Astronomers agree that planets are born in protoplanetary disks – rings of dust and gas that surround newborn stars, RT reports.
While hundreds of these discs have been observed throughout the universe, monitoring the birth and formation of actual planets within these environments has proven difficult.
Now, astronomers at the Center for Astrophysics at Harvard and Smithsonian University have developed a new way to discover these elusive baby planets — and with them, evidence of a small Neptune or Saturn-like planet lurking in a disk.
The results of this study were published in full in The Astrophysical Journal Letters.
“Direct detection of minor planets is very difficult and has so far only been successful in one or two cases,” says Fang Long, a postdoctoral fellow at the Center for Astrophysics, who led the new study. Because it is embedded in thick layers of gas and dust.”
Instead, scientists must look for evidence to conclude that a planet is developing under dust. To study it, Long decided to re-examine a protoplanetary disk known as LkCa 15.
The disk is located 518 light-years away in the constellation Taurus in the sky. Scientists have previously reported evidence of planet formation in the disk using observations with the ALMA observatory.
Scientists have long examined the new, high-resolution “ALMA” data about LkCa 15, which the observatory obtained mainly in 2019, and discovered two hidden features that had not been discovered before.
About 42 astronomical units from the star, or 42 times the distance the Earth is from the sun, he discovered long ago a dusty ring with two separate, bright groups of matter circling within it. The material took the form of a small block and a larger arc, and was separated by 120 degrees.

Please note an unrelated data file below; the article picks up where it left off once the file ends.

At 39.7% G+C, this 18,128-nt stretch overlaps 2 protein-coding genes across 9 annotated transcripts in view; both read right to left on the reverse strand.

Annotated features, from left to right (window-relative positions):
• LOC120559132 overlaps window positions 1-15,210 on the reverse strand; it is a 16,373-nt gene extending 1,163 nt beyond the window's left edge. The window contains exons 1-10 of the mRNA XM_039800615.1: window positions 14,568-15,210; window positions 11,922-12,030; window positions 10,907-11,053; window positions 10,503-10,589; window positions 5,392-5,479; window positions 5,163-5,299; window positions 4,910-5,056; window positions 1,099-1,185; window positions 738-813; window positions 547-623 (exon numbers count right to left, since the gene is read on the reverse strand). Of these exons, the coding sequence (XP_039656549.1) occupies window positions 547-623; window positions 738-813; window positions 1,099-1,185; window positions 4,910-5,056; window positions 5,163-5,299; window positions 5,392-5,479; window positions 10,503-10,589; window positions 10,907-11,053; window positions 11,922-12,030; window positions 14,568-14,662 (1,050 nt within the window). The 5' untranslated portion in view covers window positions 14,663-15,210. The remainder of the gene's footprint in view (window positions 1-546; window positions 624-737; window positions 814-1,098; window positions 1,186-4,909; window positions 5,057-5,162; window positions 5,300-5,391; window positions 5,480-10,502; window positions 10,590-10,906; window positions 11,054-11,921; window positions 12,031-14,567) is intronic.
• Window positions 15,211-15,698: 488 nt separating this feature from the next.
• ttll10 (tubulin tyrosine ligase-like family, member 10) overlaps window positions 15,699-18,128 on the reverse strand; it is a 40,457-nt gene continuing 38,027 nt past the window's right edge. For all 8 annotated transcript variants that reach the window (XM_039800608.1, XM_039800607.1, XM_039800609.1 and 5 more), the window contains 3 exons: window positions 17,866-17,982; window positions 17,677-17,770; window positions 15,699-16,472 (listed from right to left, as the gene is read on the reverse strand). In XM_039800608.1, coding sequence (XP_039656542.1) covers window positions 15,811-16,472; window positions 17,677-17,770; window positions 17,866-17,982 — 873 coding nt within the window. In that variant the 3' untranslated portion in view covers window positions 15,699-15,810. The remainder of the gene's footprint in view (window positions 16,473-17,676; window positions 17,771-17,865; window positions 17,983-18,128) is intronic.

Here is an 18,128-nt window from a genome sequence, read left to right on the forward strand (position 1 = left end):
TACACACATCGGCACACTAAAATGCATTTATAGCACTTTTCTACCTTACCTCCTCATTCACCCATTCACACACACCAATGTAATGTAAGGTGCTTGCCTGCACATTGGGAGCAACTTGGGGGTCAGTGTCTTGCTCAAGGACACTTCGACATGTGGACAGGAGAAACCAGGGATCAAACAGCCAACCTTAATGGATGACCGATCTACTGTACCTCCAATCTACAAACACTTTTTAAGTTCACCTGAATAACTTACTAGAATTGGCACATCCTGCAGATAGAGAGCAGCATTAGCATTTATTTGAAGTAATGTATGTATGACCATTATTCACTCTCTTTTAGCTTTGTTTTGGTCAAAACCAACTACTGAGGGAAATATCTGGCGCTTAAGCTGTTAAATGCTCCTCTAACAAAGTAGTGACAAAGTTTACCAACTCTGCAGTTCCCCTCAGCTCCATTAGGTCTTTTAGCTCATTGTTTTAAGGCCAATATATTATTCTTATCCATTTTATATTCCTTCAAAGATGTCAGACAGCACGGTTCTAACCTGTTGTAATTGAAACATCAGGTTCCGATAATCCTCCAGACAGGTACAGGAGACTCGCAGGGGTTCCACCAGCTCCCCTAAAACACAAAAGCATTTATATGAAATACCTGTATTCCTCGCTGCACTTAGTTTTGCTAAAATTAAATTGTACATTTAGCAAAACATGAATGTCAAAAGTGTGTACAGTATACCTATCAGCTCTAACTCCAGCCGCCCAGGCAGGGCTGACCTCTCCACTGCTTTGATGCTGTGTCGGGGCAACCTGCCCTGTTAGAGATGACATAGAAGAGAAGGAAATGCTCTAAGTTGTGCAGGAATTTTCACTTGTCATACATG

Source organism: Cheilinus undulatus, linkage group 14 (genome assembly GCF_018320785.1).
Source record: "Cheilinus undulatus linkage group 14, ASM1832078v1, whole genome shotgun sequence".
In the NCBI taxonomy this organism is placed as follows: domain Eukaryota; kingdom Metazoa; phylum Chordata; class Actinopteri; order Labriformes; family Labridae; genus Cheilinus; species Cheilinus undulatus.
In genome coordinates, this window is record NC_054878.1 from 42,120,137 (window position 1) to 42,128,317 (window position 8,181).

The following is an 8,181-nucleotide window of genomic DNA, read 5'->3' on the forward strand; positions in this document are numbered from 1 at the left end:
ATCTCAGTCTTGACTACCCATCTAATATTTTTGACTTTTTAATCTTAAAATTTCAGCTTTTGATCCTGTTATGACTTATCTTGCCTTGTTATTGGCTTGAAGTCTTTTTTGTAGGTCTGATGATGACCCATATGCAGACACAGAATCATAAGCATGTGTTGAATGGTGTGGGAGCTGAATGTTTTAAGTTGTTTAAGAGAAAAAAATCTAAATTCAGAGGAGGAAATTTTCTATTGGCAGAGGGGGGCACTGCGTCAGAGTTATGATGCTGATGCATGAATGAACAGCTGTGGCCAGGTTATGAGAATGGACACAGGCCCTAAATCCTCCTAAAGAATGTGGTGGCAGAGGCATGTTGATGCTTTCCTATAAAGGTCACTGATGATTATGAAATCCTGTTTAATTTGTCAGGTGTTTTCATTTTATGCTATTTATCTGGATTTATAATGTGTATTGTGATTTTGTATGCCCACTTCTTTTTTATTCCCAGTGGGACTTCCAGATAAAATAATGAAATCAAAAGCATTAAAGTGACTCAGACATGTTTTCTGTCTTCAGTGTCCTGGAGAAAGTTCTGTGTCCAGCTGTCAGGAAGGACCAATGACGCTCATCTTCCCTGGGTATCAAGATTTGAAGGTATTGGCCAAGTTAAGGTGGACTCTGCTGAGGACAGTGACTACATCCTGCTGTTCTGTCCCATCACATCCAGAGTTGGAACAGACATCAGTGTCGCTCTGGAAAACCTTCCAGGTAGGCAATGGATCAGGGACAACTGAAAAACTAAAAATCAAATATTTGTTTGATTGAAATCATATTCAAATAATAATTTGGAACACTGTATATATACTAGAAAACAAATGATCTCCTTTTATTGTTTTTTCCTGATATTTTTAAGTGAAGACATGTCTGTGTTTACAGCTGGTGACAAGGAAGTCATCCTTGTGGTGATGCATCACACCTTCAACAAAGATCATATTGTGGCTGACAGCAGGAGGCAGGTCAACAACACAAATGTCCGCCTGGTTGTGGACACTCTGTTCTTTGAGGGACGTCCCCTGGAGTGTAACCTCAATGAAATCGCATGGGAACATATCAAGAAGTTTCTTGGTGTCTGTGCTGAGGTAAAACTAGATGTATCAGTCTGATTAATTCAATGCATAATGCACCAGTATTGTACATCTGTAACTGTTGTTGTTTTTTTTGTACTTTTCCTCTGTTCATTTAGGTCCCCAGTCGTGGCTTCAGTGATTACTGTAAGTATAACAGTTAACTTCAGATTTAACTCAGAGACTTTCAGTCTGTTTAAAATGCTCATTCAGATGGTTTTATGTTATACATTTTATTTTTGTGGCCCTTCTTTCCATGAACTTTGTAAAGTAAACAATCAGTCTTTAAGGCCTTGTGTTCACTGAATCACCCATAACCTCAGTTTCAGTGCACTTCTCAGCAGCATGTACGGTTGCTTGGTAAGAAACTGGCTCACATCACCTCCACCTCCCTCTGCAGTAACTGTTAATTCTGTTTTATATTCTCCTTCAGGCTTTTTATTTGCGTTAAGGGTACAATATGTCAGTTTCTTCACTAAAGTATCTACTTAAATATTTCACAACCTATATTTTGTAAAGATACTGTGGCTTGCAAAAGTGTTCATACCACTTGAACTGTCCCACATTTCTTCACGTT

Scientists have long studied the scenario using computer models to find out why the material accumulated and learned that its size and locations matched the model for the existence of a planet.
They said, “This arc and the lump are about 120 degrees apart. And this degree of separation doesn’t just happen, it’s mathematically significant.”
Long points to locations in space known as Lagrange points, where two moving objects — such as a star and an orbiting planet — produce enhanced attractions around them where matter may accumulate.
“We see that this material not only floats freely, but that it is stable and has a preference for where you want to locate it based on the physics and things involved,” Long explains.
In this case, the arc and the long-discovered agglomeration are located at the L4 and L5 Lagrangian points. And hidden at a position 60 degrees between them, a small planet causes dust to accumulate at points L4 and L5.
The results show that the planet is about the size of Neptune or Saturn, and its age is about one to three million years, and this is relatively small when it comes to planets.
Direct imaging of the young, newborn planet may not be possible any time soon due to technology limitations, but Long believes that more “alma” observations of LkCa 15 could provide additional evidence to support her planetary discovery.
Long also hopes that her new method of planet-finding – with material accumulating preferentially at Lagrange points – will be used by astronomers in the future.
“I hope this method will be widely adopted in the future, the only caveat is that this requires very deep data because the signal is weak,” she says.